Cheap smartphones and affordable mobile data are aiding an e-gaming boom in India.
By 2020, the domestic industry is slated to be worth $1.1 billion (Rs7,700 crore) and the count of gamers will rise to 628 million from under 200 million in 2015, according to IT industry body NASSCOM.
Already, the e-gaming phenomenon has spread far and wide in India, a recent survey by free internet provider Jana, shared exclusively with Quartz, showed.
Six in 10 respondents to the survey said they had watched or participated in online sporting events in the last month. Nearly nine in 10 did so on mobile phones.
Boston-based Jana, which launched in India in July 2014, gathered insights from over 2,300 Indians via its mCent browser app. (Percentages don’t always add up to 100% because respondents could select all options that apply.)
Earlier this year, India’s first televised esports tournament, MTV’s U Cypher, was broadcast. Its episodes were also uploaded to live-streaming platforms. And like for videos, India’s favourite platform to watch e-sporting events online was Google-owned YouTube, the Jana survey showed.
The popularity of esports in India is likely owing to its massive youth population. “Young internet users have a higher propensity to play online games as they are usually more exposed to technology and online platforms,” a report in Research and Markets stated.
Almost 72% of those surveyed were keen on wagering on sports or games or participating in a for-cash competition.
Half of the respondents had competed for money in the past six months. Among those who haven’t placed bets yet, 42.8% say they are “very likely” to do so in the future.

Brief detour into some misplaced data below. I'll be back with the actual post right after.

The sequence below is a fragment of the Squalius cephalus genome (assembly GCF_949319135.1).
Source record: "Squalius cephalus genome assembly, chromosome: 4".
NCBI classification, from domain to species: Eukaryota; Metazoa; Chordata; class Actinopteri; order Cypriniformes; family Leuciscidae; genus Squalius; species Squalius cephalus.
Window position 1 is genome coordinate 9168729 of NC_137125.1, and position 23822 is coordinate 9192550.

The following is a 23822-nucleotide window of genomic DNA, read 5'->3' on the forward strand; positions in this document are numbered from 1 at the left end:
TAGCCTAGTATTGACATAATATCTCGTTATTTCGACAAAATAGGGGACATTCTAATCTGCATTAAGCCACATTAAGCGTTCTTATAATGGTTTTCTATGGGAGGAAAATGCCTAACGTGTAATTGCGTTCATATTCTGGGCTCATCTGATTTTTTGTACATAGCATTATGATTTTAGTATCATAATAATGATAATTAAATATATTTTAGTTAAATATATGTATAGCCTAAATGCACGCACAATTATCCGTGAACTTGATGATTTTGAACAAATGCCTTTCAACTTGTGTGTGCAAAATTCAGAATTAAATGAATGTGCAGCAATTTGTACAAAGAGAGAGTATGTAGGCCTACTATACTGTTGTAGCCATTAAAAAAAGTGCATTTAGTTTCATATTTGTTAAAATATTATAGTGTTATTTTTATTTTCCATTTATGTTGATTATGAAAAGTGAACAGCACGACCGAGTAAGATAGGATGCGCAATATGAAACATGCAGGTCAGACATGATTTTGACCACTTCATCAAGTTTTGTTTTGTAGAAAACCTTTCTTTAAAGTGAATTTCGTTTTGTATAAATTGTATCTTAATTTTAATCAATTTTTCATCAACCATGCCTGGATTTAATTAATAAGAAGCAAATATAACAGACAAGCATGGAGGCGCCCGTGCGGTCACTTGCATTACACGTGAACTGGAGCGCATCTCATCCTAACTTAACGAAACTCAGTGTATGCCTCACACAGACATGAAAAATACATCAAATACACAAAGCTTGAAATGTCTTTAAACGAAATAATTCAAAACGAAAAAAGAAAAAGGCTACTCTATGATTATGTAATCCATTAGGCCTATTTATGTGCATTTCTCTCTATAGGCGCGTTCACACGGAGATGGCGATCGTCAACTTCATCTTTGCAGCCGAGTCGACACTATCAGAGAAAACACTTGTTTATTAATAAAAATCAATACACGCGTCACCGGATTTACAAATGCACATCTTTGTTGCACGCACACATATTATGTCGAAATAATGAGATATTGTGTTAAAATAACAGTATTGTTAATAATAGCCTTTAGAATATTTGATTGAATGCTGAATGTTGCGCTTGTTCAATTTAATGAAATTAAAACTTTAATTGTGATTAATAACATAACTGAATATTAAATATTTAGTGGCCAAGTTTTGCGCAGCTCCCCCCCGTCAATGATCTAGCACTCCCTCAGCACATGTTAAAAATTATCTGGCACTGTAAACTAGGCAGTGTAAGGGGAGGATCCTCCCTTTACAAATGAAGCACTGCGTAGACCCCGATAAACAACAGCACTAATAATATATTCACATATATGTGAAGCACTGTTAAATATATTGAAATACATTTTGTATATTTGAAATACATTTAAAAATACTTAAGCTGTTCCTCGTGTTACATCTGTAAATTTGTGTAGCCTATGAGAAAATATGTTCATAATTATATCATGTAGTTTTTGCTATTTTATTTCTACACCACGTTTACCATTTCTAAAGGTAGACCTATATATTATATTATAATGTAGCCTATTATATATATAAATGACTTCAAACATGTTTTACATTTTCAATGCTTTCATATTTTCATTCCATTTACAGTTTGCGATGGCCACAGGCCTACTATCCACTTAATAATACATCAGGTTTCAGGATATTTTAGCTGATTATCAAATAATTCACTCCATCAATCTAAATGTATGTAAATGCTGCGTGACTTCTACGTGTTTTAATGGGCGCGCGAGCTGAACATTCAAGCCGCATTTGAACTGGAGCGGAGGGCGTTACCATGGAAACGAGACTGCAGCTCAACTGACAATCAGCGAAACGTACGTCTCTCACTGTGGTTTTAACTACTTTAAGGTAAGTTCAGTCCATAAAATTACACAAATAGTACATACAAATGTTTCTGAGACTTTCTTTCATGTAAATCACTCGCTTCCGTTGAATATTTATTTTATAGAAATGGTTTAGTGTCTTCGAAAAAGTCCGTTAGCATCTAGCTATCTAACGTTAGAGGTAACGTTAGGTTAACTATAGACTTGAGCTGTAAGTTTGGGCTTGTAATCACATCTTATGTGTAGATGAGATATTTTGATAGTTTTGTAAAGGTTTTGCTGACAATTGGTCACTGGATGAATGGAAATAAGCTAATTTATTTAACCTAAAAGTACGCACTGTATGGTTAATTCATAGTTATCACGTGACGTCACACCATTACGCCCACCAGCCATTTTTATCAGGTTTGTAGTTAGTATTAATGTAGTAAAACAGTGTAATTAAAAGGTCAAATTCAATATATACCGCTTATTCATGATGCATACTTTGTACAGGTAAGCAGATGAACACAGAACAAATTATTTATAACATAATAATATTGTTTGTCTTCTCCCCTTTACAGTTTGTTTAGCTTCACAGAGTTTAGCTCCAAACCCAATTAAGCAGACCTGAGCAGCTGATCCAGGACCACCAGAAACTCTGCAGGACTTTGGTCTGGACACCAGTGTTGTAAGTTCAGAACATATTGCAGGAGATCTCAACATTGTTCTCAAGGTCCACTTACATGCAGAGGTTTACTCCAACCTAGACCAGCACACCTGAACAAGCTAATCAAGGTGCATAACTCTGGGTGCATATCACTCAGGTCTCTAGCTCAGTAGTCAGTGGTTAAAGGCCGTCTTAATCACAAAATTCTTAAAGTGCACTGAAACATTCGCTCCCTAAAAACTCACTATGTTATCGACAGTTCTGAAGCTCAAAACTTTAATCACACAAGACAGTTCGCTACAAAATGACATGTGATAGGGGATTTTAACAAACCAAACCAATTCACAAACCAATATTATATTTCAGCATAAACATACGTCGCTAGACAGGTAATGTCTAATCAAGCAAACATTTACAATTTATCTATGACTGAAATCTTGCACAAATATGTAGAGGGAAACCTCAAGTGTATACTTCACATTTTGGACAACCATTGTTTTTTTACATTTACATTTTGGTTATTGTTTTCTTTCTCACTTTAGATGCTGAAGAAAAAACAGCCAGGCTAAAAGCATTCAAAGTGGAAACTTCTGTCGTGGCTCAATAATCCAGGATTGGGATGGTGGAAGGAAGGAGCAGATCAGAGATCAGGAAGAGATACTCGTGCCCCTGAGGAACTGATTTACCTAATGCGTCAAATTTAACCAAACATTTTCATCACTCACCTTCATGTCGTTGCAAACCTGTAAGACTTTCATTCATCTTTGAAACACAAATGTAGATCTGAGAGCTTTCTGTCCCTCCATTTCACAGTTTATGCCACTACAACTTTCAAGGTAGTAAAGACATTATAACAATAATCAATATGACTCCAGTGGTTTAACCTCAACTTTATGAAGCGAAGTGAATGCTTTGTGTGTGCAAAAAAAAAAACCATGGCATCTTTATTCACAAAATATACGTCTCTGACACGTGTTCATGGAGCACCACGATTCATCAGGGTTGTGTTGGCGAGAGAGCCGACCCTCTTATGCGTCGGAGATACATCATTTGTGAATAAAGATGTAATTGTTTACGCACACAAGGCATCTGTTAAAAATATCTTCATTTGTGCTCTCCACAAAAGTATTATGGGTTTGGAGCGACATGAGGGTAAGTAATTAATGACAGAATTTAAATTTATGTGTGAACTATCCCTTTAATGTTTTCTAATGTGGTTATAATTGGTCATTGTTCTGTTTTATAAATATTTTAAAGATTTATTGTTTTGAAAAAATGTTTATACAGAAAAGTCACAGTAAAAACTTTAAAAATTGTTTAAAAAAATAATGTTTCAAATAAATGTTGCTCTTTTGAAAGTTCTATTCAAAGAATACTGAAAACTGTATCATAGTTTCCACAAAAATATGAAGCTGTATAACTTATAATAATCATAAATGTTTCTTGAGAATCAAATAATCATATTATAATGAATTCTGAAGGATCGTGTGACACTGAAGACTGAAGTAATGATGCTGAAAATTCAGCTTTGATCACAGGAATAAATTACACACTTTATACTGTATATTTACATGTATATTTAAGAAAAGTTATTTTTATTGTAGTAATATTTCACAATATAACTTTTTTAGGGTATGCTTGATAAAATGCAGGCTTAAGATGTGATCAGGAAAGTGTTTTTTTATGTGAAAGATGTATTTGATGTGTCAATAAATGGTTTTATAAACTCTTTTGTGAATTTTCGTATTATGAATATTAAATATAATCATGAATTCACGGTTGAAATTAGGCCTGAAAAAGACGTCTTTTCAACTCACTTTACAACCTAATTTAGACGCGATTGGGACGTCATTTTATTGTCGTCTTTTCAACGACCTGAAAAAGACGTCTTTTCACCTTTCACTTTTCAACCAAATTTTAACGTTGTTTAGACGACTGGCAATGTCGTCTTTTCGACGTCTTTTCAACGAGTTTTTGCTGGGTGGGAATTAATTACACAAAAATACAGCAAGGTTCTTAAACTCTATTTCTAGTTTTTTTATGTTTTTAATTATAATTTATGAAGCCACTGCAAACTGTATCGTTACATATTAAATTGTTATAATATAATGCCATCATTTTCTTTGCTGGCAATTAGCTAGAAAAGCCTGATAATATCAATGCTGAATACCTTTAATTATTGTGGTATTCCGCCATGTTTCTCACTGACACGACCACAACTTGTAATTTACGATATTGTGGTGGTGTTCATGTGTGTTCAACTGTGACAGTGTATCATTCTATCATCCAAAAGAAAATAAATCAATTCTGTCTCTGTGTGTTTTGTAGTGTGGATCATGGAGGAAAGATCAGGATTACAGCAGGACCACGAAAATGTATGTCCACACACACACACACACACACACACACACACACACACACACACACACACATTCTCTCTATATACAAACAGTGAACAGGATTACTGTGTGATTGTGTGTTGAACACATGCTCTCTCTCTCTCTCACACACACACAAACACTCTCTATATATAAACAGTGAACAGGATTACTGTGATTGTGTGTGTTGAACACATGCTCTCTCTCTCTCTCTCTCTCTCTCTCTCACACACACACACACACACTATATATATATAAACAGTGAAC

The highest share, 24.4%, expects to be conservative, spending between Rs370 and Rs1,800. However, the second-biggest group of future betters, 14.6%, are big spenders looking to shell out upwards of Rs14,400.
As the market matures, it is becoming a lucrative business with the total prize pool for esports expected to reach Rs300 crore ($43 million) by 2023, industry experts estimate. Already, Indian players have made their way to international championships. However, support at the grassroots level to groom gamers is still missing.
“Most gamers end up either starting late or are able to dedicate only limited time to esports. They also need to have a regular job. That is why we cannot compete against top international teams,” Mansoor Ahmad, captain of Arknemisis, India’s first fully-sponsored Overwatch (a multi-player shooter game) team, told The Indian Express newspaper. “Also, it doesn’t help that viewership is low for esports in India. Hence, many brands are not interested in investing in athletes or teams, which again is not helping esports teams sustain.”
These setbacks have real impacts on people choosing not to participate, Jana’s survey reveals.